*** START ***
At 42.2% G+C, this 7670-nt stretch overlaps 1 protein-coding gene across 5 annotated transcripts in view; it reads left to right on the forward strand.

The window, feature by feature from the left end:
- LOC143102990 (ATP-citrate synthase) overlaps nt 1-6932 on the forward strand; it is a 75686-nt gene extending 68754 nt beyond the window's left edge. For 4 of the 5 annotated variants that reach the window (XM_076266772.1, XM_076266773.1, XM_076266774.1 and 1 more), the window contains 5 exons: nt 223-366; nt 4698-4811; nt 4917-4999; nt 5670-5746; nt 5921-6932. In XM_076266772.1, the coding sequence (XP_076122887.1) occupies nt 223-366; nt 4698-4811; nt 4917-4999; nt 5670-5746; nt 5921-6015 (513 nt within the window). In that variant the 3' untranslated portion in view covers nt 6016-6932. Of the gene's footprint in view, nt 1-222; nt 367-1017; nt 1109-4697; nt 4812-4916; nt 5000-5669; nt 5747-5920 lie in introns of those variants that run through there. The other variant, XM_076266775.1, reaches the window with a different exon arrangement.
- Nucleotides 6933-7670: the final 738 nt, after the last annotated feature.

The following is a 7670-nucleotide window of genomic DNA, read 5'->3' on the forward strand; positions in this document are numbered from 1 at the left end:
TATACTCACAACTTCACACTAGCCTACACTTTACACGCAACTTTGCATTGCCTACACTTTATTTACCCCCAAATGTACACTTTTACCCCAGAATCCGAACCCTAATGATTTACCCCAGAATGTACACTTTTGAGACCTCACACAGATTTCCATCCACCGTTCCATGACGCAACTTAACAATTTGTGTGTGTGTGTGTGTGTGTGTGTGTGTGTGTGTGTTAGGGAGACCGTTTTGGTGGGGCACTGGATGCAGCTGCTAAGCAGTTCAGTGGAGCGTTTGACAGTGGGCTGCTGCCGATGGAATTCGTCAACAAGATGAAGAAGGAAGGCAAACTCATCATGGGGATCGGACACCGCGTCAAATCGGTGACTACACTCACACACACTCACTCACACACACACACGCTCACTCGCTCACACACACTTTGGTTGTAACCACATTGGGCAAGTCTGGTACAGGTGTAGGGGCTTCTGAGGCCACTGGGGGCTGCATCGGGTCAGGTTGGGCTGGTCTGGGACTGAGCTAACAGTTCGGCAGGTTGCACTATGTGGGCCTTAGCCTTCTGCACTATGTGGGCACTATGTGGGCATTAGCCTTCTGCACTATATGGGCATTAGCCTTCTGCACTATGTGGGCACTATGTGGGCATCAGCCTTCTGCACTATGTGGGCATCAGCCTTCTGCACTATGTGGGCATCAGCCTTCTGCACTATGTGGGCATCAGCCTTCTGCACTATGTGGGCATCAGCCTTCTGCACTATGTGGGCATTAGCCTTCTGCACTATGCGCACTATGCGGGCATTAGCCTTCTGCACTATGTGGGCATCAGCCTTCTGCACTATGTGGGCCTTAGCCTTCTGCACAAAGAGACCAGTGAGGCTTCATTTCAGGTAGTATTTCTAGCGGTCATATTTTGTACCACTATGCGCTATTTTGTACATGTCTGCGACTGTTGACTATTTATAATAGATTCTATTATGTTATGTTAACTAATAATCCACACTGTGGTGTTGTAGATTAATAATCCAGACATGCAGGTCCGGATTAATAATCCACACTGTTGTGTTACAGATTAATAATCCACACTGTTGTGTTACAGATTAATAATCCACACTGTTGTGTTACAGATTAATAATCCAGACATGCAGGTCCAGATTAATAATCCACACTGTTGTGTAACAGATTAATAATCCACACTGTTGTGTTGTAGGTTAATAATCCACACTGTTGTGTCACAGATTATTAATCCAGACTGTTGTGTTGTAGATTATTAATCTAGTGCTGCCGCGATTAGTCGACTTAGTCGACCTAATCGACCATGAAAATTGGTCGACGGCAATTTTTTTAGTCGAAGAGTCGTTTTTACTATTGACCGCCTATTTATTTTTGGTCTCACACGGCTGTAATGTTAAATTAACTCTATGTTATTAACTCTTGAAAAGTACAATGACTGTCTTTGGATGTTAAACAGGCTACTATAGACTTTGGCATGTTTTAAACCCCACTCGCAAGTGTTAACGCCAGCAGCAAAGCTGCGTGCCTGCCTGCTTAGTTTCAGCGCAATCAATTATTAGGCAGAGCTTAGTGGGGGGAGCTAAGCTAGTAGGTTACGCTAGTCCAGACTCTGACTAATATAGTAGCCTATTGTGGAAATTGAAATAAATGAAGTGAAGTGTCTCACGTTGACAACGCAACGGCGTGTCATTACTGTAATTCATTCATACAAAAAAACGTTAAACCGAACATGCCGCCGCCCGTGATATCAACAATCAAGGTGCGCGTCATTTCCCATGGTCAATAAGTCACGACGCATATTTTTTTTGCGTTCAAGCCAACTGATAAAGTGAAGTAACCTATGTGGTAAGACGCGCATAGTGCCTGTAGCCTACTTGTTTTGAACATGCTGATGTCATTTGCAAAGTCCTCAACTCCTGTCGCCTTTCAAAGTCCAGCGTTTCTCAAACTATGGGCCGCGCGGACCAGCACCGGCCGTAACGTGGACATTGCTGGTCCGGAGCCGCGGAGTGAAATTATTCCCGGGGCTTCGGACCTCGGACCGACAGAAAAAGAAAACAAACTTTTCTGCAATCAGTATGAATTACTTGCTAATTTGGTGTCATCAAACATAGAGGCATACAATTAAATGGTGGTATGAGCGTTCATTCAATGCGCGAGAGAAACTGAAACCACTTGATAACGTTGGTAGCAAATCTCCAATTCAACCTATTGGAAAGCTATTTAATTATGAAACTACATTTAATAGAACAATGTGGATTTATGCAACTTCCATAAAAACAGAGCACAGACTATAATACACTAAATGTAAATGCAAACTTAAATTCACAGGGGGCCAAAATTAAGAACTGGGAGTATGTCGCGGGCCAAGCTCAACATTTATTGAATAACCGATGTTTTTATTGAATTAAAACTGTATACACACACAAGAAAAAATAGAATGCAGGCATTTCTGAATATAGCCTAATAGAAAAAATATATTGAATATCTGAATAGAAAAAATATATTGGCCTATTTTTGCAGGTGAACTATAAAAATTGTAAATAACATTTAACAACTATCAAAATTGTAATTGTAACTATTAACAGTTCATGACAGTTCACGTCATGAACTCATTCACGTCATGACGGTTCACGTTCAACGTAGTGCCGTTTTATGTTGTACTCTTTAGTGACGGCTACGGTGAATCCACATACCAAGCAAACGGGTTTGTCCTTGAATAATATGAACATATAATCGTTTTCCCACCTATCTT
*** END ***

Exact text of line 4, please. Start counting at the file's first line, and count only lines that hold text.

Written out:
- Nucleotides 6933-7670: the final 738 nt, after the last annotated feature.